Alemão Women Form Council to Support Community Mothers

A group of women in Complexo do Alemão, in the North Zone of Rio, met for the second time on Saturday June 13 to organize a women’s council that aims to discuss community issues. Around 20 women came together in the Praça do Conhecimento building in Nova Brasília to have breakfast, coffee and speak about the needs of their community.

The group is still in early stages and the women are organizing their methods of collaboration with the community. The group will meet once every month to discuss “how they can help each other,” as community leader and artist Mariluce Mariá explained.

Women offered breakfast to people who attended the meeting.

She said: “The general objective is to create a network to strengthen other women and other movements. [We want to help] NGOs and the Neighborhood Association, so we can have strength to ask for things, to get our rights. Because sometimes, one or two people from the community go to meetings when there should be several.”

In the long run, the women hope to form a women’s council that will work “as a watchdog, with purpose and as a representative of the community,” according to Mariluce. “The proposal of the council is still a bit vague…we are [a growing] movement,” she explained.

The concerns of the women who attended included gentrification, children who have no after school activities, education, reduction of the age of criminal responsibility, police brutality towards young people and mothers who need help raising their children. The discussion happened in an informal setting, with one of the participants calling the meeting a “group therapy session” where women felt comfortable sharing personal experiences with each other as a way of identifying the main problems within their community.

The general consensus was that something must be done to support the mothers (and consequently their children) of the community who need a bit of guidance or who don’t have a lot of time to spend at home with their kids. “Family is the strongest subject of the day,” said Lúcia Cabral, teacher at EDUCAP.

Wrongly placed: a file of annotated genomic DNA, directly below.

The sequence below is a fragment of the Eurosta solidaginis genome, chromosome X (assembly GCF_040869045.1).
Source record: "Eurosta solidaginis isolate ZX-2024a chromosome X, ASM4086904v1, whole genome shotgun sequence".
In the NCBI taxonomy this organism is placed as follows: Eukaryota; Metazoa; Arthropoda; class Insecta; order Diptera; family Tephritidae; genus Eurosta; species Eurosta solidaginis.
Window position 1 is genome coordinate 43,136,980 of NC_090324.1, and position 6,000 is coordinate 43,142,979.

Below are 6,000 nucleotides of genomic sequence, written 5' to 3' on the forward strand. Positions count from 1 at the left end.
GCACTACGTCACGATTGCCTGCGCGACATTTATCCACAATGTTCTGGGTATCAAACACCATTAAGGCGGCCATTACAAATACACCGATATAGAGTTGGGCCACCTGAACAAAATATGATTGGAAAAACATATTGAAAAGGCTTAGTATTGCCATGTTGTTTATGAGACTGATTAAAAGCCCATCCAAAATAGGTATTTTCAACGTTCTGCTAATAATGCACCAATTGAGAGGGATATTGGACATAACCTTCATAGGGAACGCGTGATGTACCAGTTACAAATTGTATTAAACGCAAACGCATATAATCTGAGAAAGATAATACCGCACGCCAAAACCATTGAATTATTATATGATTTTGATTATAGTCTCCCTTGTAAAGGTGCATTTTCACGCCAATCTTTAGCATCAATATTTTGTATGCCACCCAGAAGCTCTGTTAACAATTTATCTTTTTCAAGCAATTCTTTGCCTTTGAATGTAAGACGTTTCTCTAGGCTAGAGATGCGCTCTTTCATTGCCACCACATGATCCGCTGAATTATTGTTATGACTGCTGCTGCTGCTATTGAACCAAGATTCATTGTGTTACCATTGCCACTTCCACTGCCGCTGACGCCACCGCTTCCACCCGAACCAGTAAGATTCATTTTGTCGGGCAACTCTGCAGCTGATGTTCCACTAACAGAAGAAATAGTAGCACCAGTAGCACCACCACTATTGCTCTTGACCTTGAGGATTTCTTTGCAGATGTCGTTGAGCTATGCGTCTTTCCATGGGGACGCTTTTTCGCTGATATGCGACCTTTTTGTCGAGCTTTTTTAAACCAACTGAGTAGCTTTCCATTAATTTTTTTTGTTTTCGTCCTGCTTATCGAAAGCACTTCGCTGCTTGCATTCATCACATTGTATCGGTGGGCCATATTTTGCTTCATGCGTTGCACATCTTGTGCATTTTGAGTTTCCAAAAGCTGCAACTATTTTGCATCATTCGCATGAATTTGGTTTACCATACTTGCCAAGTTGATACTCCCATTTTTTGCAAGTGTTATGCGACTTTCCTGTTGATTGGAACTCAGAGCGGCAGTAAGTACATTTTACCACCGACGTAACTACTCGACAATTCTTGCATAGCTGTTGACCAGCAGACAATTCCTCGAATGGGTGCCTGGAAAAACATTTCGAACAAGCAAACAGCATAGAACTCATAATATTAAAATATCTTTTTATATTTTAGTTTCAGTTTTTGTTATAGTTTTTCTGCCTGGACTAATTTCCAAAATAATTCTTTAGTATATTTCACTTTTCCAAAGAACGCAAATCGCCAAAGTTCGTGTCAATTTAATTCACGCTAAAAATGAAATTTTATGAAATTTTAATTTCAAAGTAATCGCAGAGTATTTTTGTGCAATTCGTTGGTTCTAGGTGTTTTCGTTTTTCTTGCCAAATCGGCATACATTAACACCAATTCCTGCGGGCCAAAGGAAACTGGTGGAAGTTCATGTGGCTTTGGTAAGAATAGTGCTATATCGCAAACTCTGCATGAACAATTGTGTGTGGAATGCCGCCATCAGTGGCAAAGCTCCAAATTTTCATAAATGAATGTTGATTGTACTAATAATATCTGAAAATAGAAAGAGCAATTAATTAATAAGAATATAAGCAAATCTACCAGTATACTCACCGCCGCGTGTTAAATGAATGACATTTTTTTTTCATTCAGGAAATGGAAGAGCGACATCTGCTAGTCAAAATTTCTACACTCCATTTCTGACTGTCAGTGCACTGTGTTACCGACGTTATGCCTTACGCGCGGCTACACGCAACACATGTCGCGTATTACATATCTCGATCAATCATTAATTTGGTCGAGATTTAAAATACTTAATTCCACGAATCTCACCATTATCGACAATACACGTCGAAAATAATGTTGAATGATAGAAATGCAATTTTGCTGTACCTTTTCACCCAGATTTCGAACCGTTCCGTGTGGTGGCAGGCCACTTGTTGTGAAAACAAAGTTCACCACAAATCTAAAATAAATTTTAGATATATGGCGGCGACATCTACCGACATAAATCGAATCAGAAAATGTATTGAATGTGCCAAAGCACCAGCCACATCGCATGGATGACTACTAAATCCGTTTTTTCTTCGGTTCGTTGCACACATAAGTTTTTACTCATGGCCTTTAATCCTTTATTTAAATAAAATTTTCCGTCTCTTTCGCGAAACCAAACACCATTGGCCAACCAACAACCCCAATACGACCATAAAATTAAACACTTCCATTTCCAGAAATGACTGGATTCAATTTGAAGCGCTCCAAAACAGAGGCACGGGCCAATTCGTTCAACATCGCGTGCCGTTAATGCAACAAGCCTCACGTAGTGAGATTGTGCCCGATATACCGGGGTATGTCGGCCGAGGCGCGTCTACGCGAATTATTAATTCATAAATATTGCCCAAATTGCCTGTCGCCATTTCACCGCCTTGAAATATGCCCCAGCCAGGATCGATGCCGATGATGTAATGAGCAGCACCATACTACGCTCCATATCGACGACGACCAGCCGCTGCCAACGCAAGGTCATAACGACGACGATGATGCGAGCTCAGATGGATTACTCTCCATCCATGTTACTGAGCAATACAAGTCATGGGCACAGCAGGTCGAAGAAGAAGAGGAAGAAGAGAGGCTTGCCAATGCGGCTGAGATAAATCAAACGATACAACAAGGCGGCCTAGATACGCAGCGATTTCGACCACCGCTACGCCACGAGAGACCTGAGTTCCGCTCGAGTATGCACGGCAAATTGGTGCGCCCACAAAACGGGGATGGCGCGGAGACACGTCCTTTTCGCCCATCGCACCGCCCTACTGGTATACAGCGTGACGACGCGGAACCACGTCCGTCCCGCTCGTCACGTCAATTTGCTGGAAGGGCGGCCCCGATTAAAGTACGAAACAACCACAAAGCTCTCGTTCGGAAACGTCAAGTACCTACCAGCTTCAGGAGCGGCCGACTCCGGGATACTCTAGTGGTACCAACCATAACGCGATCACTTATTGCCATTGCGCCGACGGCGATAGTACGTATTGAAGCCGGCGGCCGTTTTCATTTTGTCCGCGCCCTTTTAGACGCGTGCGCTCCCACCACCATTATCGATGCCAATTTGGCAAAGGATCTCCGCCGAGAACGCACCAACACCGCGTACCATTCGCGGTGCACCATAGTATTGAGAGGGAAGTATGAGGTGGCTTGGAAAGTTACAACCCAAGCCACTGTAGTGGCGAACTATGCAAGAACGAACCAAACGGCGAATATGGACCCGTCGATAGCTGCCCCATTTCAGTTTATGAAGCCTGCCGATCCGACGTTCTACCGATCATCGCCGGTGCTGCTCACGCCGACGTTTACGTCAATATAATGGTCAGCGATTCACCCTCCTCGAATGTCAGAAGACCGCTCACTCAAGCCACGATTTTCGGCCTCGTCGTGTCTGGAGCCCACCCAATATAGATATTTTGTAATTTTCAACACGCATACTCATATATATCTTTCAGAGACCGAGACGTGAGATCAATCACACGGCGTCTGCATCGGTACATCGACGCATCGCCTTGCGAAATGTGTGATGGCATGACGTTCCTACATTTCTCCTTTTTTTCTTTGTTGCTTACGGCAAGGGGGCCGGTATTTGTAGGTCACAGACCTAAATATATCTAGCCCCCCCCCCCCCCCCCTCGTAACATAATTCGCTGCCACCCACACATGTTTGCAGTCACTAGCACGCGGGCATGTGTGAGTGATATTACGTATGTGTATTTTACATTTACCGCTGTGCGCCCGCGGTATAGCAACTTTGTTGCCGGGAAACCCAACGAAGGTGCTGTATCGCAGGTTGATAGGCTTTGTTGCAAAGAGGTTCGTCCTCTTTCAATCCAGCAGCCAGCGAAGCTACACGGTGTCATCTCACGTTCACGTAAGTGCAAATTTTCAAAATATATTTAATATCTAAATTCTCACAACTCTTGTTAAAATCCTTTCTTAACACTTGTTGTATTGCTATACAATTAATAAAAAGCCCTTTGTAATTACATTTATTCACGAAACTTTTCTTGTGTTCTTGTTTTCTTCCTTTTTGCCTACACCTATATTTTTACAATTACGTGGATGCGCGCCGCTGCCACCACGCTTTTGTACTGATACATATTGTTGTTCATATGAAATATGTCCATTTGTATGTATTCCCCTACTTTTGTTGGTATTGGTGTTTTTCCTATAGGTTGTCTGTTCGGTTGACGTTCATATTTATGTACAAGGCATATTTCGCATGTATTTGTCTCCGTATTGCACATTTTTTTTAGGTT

The main concern were children who roam around the area of Inferno Verde, who don’t have enough to eat and spend entire days on the streets. One mother suggested the group poll together all after school activities into a list for easy access for mothers and children seeking activities.

One of the main concerns was children with no after-school activities.

The group also expressed concerns about the recent law that will reduce the age of criminal responsibility. The room was divided between those who are in favor and those against the change. Mariluce argued that “the poor will be more at risk” if the law changes, while one woman, who preferred not to be identified, said she was “in favor of the age of criminal responsibility being reduced but against the State because it does not provide enough education to young people.”

While everyone agreed that school was not enough to keep children off the streets, the women also brought up that the schools in the community are being monitored by the police. On top of the constant police brutality and abuse that children in Complexo do Alemão are subject to every day, their attendance in school is also being monitored by the authorities.

The meeting lasted around three hours and the conclusion was that there is lots left to discuss. The group will meet again in July to shape the council and determine next steps to helping one another.